Discussion between LCWR and Sartain have largely taken place outside public scrutiny. The Seattle archdiocese’s director of communications, Greg Magnoni, said in early August that Sartain has had conversations with LCWR leaders by phone and that was “the main way” they had been communicating with each other.

In its April 2012 assessment announcing Sartain's oversight of the sisters' group, the Vatican congregation gave the archbishop a mandate of "up to five years, as deemed necessary." Conversations at last year's LCWR assembly focused on whether the group could acquiesce to such control for that length of time.

After four days and more than a dozen meetings, LCWR leadership announced at the end of that assembly its membership decided to continue discussions with church officials regarding the takeover, but would reconsider whether it "is forced to compromise the integrity of its mission."

At this year’s assembly, named “Leadership Evolving: Graced, Grounded & Free,” LCWR members are expected to continue discussions on the Vatican mandate. Sartain, as first reported by NCR, is also expected to address the group in more detail some time on Thursday.

In his remarks Tuesday night, Sartain also told the assembled group that it is “impossible for me to conceive of the task that the Holy Father asked me to take on … without thinking of you, without thinking of the sisters with whom I have worked.”

“I can’t think about the task that the Holy Father asks me to take on … without it being very personal,” he said, mentioning sisters he knows who ministers as teachers, nurses, and parish ministers. “Because it is for me very personal.”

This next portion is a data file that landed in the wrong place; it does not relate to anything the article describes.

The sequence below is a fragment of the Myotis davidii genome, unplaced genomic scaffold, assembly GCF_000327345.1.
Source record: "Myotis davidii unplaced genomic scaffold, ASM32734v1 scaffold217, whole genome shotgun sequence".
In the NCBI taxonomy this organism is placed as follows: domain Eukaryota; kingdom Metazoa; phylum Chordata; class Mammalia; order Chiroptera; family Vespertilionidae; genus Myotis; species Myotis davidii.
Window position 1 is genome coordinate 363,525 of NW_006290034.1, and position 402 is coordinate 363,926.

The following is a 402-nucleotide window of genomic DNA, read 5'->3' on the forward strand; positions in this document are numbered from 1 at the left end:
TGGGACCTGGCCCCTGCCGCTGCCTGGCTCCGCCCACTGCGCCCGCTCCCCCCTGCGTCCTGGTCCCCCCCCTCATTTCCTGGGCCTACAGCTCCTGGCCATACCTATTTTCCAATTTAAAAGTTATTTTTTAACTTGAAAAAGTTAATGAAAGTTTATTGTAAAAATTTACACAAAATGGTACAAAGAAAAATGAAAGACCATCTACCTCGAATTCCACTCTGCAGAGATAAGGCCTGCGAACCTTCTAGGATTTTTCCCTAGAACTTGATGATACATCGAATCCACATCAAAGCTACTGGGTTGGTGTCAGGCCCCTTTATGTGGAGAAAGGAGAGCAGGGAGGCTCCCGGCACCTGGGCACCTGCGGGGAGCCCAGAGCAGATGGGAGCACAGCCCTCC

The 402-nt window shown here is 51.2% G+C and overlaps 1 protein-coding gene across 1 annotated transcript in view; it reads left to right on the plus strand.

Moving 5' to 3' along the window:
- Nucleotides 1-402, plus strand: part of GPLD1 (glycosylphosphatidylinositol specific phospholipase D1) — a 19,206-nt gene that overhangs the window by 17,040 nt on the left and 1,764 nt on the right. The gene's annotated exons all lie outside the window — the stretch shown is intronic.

Viganò told the assembly he was “really amazed to see all of you gathered here, so numerous, so joyful -- so full of joy and the desire to serve the Lord.”

The apostolic nuncio also read at length from a May address in Rome by Pope Francis to an international group of leaders of Catholic sisters, called the International Union of Superiors General (UISG).

During that talk, the pope told the international group, a membership organization of some 1,800 leaders of congregations of women religious worldwide, that sisters were a “light in the world.”

Reading from the talk, Viganò told the U.S. sisters to stress the three traditional religious vows of poverty, chastity and obedience and that the best exercise of authority “is service, whose bright summit is upon the cross."

“What would the church do without you?” Viganò read from the pope’s remarks. “She would like your motherhood, warmth, tenderness, and motherly intuition. She would lose the first line of the evangelization.”

Opening the assembly Tuesday night was Franciscan Sr. Florence Deacon, LCWR’s president.

“We know that the decisions facing us are enormous,” Deacon told her members. “The consequences of our choices can have significant impact on how we bring religious life into the future.”

Before finishing for the evening, the LCWR members were led in a “spirit prayer” written by St. Joseph Sr. Rita Woehlcke.

“We are here … hopeful, steadfastly believing that you will come, dear Spirit, steadfastly believing in one another, because Jesus has always believed in us,” the sisters prayed together.

“We are here together, lowly yet exalted, dear God, because of your faith in our questions and right-hearted seeking, your hope in our perseverance in difficulty, your love for these faces of ours turned to you, your trust in our best desires, your delight in our hearts eager for you and your spirit,” they continued.

LCWR’s assembly continues Wednesday morning with a keynote presentation by Franciscan Sr. Ilia Delio, an author of more than a dozen books who holds doctorates in pharmacology and theology and is known for her work on environmental issues.

Her keynote and subsequent discussion, for which LCWR has set aside more than five hours, is to focus on "Religious Life on the Edge of the Universe."

On Friday, the group will bestow its highest honor on Franciscan Sr. Pat Farrell, who led LCWR from 2011 to 2012 and guided its initial response to the Vatican mandate.

LCWR says it is honoring the former president for the leadership she showed "through an exceptionally challenging time."

[Joshua J. McElwee is NCR national correspondent. His email address is Follow him on Twitter: @joshjmac. NCR Publisher Tom Fox contributed to this story.]